Volatiles in glasses from the HSDP2 drill core
Article first published online: 1 SEP 2004
Copyright 2004 by the American Geophysical Union.
Geochemistry, Geophysics, Geosystems
Volume 5, Issue 9, September 2004
How to Cite
2004), Volatiles in glasses from the HSDP2 drill core, Geochem. Geophys. Geosyst., 5, Q09G16, doi:10.1029/2003GC000596., , , , , and (
- Issue published online: 1 SEP 2004
- Article first published online: 1 SEP 2004
- Manuscript Accepted: 12 MAY 2004
- Manuscript Revised: 9 APR 2004
- Manuscript Received: 24 JUN 2003
- Mauna Kea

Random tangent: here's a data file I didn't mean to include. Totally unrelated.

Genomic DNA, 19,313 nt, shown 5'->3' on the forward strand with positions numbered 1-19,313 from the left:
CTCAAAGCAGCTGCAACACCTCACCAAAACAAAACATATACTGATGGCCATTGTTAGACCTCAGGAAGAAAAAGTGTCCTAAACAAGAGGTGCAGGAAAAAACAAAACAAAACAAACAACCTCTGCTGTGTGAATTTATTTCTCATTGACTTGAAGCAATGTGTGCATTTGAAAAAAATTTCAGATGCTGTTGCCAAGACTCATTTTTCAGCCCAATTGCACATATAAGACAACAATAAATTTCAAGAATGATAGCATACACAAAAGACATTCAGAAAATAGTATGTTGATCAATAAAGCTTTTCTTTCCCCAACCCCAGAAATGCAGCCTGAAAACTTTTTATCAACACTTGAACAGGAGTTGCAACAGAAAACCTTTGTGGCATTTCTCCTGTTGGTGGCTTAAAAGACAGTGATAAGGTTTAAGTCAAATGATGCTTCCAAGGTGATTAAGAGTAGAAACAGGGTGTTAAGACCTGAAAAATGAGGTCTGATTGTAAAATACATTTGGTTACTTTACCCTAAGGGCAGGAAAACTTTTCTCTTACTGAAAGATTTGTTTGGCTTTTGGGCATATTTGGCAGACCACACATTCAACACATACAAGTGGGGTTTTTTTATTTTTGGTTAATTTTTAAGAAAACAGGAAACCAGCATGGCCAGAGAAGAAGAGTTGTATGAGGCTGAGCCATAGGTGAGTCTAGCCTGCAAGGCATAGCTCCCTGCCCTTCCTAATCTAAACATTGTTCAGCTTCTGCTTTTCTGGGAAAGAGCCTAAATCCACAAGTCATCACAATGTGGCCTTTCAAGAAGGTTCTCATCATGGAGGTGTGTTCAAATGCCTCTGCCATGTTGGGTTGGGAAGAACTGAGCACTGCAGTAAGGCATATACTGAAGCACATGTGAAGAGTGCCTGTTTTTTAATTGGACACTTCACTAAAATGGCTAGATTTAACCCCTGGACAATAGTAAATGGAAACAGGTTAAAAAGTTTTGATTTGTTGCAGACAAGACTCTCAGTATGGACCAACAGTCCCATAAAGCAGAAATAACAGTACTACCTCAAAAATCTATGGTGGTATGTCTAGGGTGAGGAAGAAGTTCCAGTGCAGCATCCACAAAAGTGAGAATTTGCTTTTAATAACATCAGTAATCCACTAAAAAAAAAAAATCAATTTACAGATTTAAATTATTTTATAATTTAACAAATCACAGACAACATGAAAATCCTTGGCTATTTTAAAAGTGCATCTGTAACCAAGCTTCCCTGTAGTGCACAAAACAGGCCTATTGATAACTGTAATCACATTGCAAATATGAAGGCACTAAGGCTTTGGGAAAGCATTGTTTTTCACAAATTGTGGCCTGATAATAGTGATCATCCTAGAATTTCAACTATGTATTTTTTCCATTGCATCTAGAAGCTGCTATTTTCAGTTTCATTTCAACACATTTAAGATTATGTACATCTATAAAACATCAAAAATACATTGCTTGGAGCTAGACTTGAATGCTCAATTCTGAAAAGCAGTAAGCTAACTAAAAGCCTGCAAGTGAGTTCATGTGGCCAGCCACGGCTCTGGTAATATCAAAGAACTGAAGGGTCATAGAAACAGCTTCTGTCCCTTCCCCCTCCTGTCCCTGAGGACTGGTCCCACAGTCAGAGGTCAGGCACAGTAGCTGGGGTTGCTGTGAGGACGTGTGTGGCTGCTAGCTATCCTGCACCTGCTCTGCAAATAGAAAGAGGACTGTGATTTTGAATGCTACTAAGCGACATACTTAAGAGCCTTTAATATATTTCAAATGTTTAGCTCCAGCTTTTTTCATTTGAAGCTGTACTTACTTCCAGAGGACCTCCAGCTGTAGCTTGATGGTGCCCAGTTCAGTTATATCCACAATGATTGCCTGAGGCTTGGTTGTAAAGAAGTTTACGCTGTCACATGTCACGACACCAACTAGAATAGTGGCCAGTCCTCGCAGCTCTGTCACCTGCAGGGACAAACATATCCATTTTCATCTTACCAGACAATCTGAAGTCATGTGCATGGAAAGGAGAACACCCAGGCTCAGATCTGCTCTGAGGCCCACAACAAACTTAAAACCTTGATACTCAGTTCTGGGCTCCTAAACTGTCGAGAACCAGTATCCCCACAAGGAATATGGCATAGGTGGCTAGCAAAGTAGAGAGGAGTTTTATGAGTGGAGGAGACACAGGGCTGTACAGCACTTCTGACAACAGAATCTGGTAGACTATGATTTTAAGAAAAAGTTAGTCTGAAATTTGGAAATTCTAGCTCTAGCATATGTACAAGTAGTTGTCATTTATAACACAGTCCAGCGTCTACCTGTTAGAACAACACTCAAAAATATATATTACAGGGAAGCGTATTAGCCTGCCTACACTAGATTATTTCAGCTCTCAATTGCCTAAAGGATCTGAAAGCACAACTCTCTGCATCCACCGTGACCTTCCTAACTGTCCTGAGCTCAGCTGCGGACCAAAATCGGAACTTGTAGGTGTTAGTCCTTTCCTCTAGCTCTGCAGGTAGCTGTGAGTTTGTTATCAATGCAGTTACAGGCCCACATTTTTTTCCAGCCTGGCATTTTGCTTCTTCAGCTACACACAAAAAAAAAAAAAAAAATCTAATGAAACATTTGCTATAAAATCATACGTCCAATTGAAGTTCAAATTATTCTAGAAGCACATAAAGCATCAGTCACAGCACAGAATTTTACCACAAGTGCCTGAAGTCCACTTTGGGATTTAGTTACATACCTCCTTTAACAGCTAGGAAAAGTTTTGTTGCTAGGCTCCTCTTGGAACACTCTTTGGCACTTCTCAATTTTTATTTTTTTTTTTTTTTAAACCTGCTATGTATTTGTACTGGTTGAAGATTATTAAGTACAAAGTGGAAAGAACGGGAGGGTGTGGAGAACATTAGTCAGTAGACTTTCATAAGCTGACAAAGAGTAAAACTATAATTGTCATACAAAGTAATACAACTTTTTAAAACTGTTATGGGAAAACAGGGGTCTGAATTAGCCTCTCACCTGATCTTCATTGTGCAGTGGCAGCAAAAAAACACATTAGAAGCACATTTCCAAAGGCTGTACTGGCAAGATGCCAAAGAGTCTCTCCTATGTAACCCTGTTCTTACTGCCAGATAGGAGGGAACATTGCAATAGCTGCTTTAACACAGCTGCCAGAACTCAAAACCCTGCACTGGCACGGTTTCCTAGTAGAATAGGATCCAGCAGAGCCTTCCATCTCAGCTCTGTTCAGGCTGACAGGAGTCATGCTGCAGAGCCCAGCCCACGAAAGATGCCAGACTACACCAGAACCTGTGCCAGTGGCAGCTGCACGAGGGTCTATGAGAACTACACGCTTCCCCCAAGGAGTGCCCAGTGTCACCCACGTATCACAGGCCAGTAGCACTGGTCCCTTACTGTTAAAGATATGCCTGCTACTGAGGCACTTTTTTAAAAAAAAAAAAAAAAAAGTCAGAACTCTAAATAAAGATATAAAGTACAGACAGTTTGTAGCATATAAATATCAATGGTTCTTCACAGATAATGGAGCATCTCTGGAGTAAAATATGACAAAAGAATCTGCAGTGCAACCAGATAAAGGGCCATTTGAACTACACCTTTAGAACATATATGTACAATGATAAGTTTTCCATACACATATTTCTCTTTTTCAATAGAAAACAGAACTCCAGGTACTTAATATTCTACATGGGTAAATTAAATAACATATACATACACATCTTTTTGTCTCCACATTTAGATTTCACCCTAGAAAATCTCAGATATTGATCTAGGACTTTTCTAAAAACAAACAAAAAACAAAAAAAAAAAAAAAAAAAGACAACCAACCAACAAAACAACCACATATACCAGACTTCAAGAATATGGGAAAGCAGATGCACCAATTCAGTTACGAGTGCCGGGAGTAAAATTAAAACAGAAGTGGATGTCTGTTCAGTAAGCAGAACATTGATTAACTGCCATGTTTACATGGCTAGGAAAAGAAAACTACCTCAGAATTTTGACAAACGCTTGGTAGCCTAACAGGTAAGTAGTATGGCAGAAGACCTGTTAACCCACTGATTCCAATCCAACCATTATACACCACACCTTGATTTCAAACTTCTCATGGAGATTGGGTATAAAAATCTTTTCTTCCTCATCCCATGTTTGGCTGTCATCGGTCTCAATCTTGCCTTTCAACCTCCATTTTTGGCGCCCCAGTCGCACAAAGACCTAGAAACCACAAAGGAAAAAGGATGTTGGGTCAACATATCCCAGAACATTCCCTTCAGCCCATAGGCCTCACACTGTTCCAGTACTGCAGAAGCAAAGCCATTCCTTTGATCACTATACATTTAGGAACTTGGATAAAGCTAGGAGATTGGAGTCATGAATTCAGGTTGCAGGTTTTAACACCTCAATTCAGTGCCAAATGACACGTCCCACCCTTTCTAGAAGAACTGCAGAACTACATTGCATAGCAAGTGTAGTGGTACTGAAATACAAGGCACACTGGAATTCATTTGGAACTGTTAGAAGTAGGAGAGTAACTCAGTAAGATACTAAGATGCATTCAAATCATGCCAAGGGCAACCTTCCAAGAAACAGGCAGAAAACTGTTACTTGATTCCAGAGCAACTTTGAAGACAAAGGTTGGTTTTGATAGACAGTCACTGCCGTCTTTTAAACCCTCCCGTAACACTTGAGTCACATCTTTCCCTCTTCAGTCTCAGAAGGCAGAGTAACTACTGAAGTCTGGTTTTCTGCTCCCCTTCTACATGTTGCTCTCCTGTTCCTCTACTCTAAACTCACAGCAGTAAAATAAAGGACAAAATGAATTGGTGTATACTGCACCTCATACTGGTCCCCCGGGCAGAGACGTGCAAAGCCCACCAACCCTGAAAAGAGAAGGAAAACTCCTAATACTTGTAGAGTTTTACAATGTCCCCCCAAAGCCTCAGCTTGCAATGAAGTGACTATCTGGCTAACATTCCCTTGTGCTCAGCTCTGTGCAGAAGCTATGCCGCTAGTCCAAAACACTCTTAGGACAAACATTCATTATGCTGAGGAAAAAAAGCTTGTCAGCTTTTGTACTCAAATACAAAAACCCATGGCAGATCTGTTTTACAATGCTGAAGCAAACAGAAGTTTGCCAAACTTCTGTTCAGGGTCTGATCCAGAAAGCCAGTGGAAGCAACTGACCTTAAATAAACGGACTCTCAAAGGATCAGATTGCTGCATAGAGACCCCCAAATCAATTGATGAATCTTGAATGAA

H2O, CO2, S, Cl, and F concentrations are reported for 556 glasses from the submarine section of the 1999 phase of HSDP drilling in Hilo, Hawaii, providing a high-resolution record of magmatic volatiles over ∼200 kyr of a Hawaiian volcano's lifetime. Glasses range from undegassed to having lost significant volatiles at near-atmospheric pressure. Nearly all hyaloclastite glasses are degassed, compatible with formation from subaerial lavas that fragmented on entering the ocean and were transported by gravity flows down the volcano flank. Most pillows are undegassed, indicating submarine eruption. The shallowest pillows and most massive lavas are degassed, suggesting formation by subaerial flows that penetrated the shoreline and flowed some distance under water. Some pillow rim glasses have H2O and S contents indicating degassing but elevated CO2 contents that correlate with depth in the core; these tend to be more fractionated and could have formed by mixing of degassed, fractionated magmas with undegassed magmas during magma chamber overturn or by resorption of rising CO2-rich bubbles by degassed magmas. Intrusive glasses are undegassed and have CO2 contents similar to adjacent pillows, indicating intrusion shallow in the volcanic edifice. Cl correlates weakly with H2O and S, suggesting loss during low-pressure degassing, although most samples appear contaminated by seawater-derived components. F behaves as an involatile incompatible element. Fractionation trends were modeled using MELTS. Degassed glasses require fractionation at p ≈ 5–10 bars. Undegassed low-SiO2 glasses require fractionation at p ≈ 50 bars. Undegassed and partially degassed high-SiO2 glasses can be modeled by coupled crystallization and degassing. Eruption depths of undegassed pillows can be calculated from their volatile contents assuming vapor saturation. The amount of subsidence can be determined from the difference between this depth and the sample's depth in the core. Assuming subsidence at 2.5 mm/y, the amount of subsidence suggests ages of ∼500 ka for samples from the lower 750 m of the core, consistent with radiometric ages. H2O contents of undegassed low-SiO2 HSDP2 glasses are systematically higher than those of high-SiO2 glasses, and their H2O/K2O and H2O/Ce ratios are higher than typical tholeiitic pillow rim glasses from Hawaiian volcanoes.